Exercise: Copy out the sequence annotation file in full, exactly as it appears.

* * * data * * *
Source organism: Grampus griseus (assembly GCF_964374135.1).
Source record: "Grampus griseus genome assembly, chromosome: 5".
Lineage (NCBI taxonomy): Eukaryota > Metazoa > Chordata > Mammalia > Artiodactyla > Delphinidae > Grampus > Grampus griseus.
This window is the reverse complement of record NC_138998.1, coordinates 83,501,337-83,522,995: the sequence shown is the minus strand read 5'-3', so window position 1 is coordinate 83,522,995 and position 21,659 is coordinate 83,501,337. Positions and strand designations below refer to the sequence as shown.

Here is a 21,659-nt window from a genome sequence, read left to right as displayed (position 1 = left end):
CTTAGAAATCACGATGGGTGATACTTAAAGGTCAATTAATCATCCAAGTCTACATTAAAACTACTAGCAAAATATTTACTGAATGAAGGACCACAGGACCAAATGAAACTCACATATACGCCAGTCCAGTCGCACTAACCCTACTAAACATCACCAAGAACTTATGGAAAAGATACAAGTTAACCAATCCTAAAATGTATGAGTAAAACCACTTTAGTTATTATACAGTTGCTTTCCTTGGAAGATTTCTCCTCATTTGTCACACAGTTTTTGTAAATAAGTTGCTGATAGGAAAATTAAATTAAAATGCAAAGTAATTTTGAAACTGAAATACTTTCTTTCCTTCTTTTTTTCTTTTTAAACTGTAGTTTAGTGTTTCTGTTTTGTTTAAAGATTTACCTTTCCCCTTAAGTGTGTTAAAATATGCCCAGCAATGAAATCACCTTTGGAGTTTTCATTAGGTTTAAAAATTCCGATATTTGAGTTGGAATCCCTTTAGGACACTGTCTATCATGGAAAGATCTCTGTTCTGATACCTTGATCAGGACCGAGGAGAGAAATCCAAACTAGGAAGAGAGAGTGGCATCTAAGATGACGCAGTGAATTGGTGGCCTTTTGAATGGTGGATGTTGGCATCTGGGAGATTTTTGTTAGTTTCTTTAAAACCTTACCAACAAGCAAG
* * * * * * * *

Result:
Source organism: Grampus griseus (assembly GCF_964374135.1).
Source record: "Grampus griseus genome assembly, chromosome: 5".
Lineage (NCBI taxonomy): Eukaryota > Metazoa > Chordata > Mammalia > Artiodactyla > Delphinidae > Grampus > Grampus griseus.
This window is the reverse complement of record NC_138998.1, coordinates 83,501,337-83,522,995: the sequence shown is the minus strand read 5'-3', so window position 1 is coordinate 83,522,995 and position 21,659 is coordinate 83,501,337. Positions and strand designations below refer to the sequence as shown.

Here is a 21,659-nt window from a genome sequence, read left to right as displayed (position 1 = left end):
CTTAGAAATCACGATGGGTGATACTTAAAGGTCAATTAATCATCCAAGTCTACATTAAAACTACTAGCAAAATATTTACTGAATGAAGGACCACAGGACCAAATGAAACTCACATATACGCCAGTCCAGTCGCACTAACCCTACTAAACATCACCAAGAACTTATGGAAAAGATACAAGTTAACCAATCCTAAAATGTATGAGTAAAACCACTTTAGTTATTATACAGTTGCTTTCCTTGGAAGATTTCTCCTCATTTGTCACACAGTTTTTGTAAATAAGTTGCTGATAGGAAAATTAAATTAAAATGCAAAGTAATTTTGAAACTGAAATACTTTCTTTCCTTCTTTTTTTCTTTTTAAACTGTAGTTTAGTGTTTCTGTTTTGTTTAAAGATTTACCTTTCCCCTTAAGTGTGTTAAAATATGCCCAGCAATGAAATCACCTTTGGAGTTTTCATTAGGTTTAAAAATTCCGATATTTGAGTTGGAATCCCTTTAGGACACTGTCTATCATGGAAAGATCTCTGTTCTGATACCTTGATCAGGACCGAGGAGAGAAATCCAAACTAGGAAGAGAGAGTGGCATCTAAGATGACGCAGTGAATTGGTGGCCTTTTGAATGGTGGATGTTGGCATCTGGGAGATTTTTGTTAGTTTCTTTAAAACCTTACCAACAAGCAAG